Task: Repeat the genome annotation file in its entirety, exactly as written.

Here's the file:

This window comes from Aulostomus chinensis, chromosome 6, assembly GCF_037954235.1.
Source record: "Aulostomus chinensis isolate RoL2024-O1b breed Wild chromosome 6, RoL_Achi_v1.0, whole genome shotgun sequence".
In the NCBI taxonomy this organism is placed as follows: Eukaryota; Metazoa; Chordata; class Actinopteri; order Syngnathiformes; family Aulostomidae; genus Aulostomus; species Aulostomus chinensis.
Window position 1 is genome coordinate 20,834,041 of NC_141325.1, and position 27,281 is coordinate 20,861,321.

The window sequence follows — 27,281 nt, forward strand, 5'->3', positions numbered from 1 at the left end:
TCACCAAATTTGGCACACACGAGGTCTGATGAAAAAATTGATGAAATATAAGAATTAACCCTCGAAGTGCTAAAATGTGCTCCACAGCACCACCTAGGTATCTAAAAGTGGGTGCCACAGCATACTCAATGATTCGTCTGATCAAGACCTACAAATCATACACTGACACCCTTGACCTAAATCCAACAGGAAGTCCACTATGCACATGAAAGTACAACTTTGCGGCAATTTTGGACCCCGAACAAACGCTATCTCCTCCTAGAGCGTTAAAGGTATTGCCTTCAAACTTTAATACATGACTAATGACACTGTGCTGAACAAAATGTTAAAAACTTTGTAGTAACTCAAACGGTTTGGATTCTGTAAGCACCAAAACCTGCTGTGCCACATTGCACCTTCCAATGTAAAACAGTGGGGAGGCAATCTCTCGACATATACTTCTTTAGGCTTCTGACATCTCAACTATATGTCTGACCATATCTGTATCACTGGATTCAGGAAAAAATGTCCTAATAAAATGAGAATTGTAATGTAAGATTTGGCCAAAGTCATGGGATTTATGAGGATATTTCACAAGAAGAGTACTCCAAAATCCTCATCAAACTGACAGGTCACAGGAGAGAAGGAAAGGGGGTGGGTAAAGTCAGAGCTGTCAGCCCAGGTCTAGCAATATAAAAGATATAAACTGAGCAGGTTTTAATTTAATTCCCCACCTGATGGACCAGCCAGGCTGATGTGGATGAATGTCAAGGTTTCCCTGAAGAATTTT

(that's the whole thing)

This window comes from Aulostomus chinensis, chromosome 6, assembly GCF_037954235.1.
Source record: "Aulostomus chinensis isolate RoL2024-O1b breed Wild chromosome 6, RoL_Achi_v1.0, whole genome shotgun sequence".
In the NCBI taxonomy this organism is placed as follows: Eukaryota; Metazoa; Chordata; class Actinopteri; order Syngnathiformes; family Aulostomidae; genus Aulostomus; species Aulostomus chinensis.
Window position 1 is genome coordinate 20,834,041 of NC_141325.1, and position 27,281 is coordinate 20,861,321.

The window sequence follows — 27,281 nt, forward strand, 5'->3', positions numbered from 1 at the left end:
TCACCAAATTTGGCACACACGAGGTCTGATGAAAAAATTGATGAAATATAAGAATTAACCCTCGAAGTGCTAAAATGTGCTCCACAGCACCACCTAGGTATCTAAAAGTGGGTGCCACAGCATACTCAATGATTCGTCTGATCAAGACCTACAAATCATACACTGACACCCTTGACCTAAATCCAACAGGAAGTCCACTATGCACATGAAAGTACAACTTTGCGGCAATTTTGGACCCCGAACAAACGCTATCTCCTCCTAGAGCGTTAAAGGTATTGCCTTCAAACTTTAATACATGACTAATGACACTGTGCTGAACAAAATGTTAAAAACTTTGTAGTAACTCAAACGGTTTGGATTCTGTAAGCACCAAAACCTGCTGTGCCACATTGCACCTTCCAATGTAAAACAGTGGGGAGGCAATCTCTCGACATATACTTCTTTAGGCTTCTGACATCTCAACTATATGTCTGACCATATCTGTATCACTGGATTCAGGAAAAAATGTCCTAATAAAATGAGAATTGTAATGTAAGATTTGGCCAAAGTCATGGGATTTATGAGGATATTTCACAAGAAGAGTACTCCAAAATCCTCATCAAACTGACAGGTCACAGGAGAGAAGGAAAGGGGGTGGGTAAAGTCAGAGCTGTCAGCCCAGGTCTAGCAATATAAAAGATATAAACTGAGCAGGTTTTAATTTAATTCCCCACCTGATGGACCAGCCAGGCTGATGTGGATGAATGTCAAGGTTTCCCTGAAGAATTTT